Thomas Haden Church dives head first into the suspenseful tale about redemption and survival...
Since his first entry into the realm of Oscar-lovers and voters, Thomas Haden Church seemed like a one-trick pony. His newest effort in Emanuel Hoss-Desmarais' film Whitewash has the actor delivering his finest work yet. Telling the story of Bruce, a man heavy on the bottle, who after he hits a man with his bulldozer during a snowstorm, ventures out into the cold Canadian woods to hide for survival.
As the narrative travels in and out of present and past time, writers Emanuel Hoss-Desmarais and Marc Tulin manage to keep the subdued aura of the film while still keeping it interesting and inventive. Many choices in storytelling and shooting will remind many of the underrated film from Joe Carnahan, The Grey (2012), but the characters here felt much more accessible, both in flaws and pros. The dreary and intimate portrait captured by Cinematographer André Turpin is what encourages the film to go to another place cinematically. His choices along with Hoss- Desmarais' direction keep the story and the audience close and working together to get to our resolution.
Thomas Haden Church really manages to outdo himself as an actor and for the first time, becomes something bigger than he probably though of himself to be. In a tale of survival, in both the physical and criminal sense, Church lays out of an agenda that is both demanding of himself and philosophically sound. He walks the line of composure and is absolutely hypnotic. His performance is both poetic and visceral and becomes the first authentically genuine and raw male performance of the film year. He has never been better. What Whitewash also manages is an introduction to actor Marc Labrèche, who is simply fantastic in his role of Paul, a mysterious figure that will bring you on an emotional roller coaster to his defying finale.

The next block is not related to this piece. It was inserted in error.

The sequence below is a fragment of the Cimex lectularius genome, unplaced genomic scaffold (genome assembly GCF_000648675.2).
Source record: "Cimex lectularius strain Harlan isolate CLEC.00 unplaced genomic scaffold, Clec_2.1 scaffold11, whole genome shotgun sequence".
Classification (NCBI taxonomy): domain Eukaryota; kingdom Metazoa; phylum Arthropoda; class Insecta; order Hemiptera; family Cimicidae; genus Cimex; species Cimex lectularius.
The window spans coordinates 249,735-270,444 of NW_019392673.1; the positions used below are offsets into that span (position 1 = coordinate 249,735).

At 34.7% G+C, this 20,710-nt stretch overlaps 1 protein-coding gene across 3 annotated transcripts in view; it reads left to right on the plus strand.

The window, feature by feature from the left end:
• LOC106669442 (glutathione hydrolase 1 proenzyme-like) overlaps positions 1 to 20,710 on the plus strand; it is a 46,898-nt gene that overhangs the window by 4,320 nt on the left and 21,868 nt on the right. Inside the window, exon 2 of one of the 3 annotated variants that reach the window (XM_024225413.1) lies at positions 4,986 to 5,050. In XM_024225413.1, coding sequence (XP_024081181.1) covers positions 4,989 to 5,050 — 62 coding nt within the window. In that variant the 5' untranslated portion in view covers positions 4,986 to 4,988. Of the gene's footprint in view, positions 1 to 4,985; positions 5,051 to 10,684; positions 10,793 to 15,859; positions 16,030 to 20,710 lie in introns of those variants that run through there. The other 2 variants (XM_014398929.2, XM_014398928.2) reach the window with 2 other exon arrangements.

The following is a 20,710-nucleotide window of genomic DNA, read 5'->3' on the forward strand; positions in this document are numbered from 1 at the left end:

The film is surely a risky endeavor and while the film utilizes the audience's imagination and requirement to let certain laws of physics go, the bridge from the film to the resounding mind of film-lovers is clearly passionate and aptly brutal. It's vividly melancholic in execution and could be one of the best films of the year. Small yet larger than itself, Whitewash is a tranquil message of survival and redemption.
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